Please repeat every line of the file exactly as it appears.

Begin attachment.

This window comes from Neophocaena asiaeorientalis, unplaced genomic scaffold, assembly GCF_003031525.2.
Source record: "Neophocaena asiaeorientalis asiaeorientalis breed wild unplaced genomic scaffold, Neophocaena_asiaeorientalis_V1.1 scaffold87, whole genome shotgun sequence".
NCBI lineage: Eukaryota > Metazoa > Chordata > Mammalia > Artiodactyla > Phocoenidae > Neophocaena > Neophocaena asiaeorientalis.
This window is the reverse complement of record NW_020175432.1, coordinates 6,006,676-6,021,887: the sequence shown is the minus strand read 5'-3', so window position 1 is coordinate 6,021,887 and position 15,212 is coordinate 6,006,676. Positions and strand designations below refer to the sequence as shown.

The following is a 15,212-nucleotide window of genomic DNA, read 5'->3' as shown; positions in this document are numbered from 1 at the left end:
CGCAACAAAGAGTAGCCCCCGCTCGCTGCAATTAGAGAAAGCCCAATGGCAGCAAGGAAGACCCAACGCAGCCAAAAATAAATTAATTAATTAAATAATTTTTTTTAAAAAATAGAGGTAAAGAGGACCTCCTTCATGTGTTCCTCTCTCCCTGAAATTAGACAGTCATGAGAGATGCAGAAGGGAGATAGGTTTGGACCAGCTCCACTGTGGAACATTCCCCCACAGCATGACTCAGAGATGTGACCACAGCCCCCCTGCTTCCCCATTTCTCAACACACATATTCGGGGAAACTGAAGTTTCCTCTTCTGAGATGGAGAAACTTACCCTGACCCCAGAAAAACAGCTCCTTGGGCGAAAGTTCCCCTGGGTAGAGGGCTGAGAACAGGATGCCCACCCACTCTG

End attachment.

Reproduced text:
This window comes from Neophocaena asiaeorientalis, unplaced genomic scaffold, assembly GCF_003031525.2.
Source record: "Neophocaena asiaeorientalis asiaeorientalis breed wild unplaced genomic scaffold, Neophocaena_asiaeorientalis_V1.1 scaffold87, whole genome shotgun sequence".
NCBI lineage: Eukaryota > Metazoa > Chordata > Mammalia > Artiodactyla > Phocoenidae > Neophocaena > Neophocaena asiaeorientalis.
This window is the reverse complement of record NW_020175432.1, coordinates 6,006,676-6,021,887: the sequence shown is the minus strand read 5'-3', so window position 1 is coordinate 6,021,887 and position 15,212 is coordinate 6,006,676. Positions and strand designations below refer to the sequence as shown.

The following is a 15,212-nucleotide window of genomic DNA, read 5'->3' as shown; positions in this document are numbered from 1 at the left end:
CGCAACAAAGAGTAGCCCCCGCTCGCTGCAATTAGAGAAAGCCCAATGGCAGCAAGGAAGACCCAACGCAGCCAAAAATAAATTAATTAATTAAATAATTTTTTTTAAAAAATAGAGGTAAAGAGGACCTCCTTCATGTGTTCCTCTCTCCCTGAAATTAGACAGTCATGAGAGATGCAGAAGGGAGATAGGTTTGGACCAGCTCCACTGTGGAACATTCCCCCACAGCATGACTCAGAGATGTGACCACAGCCCCCCTGCTTCCCCATTTCTCAACACACATATTCGGGGAAACTGAAGTTTCCTCTTCTGAGATGGAGAAACTTACCCTGACCCCAGAAAAACAGCTCCTTGGGCGAAAGTTCCCCTGGGTAGAGGGCTGAGAACAGGATGCCCACCCACTCTG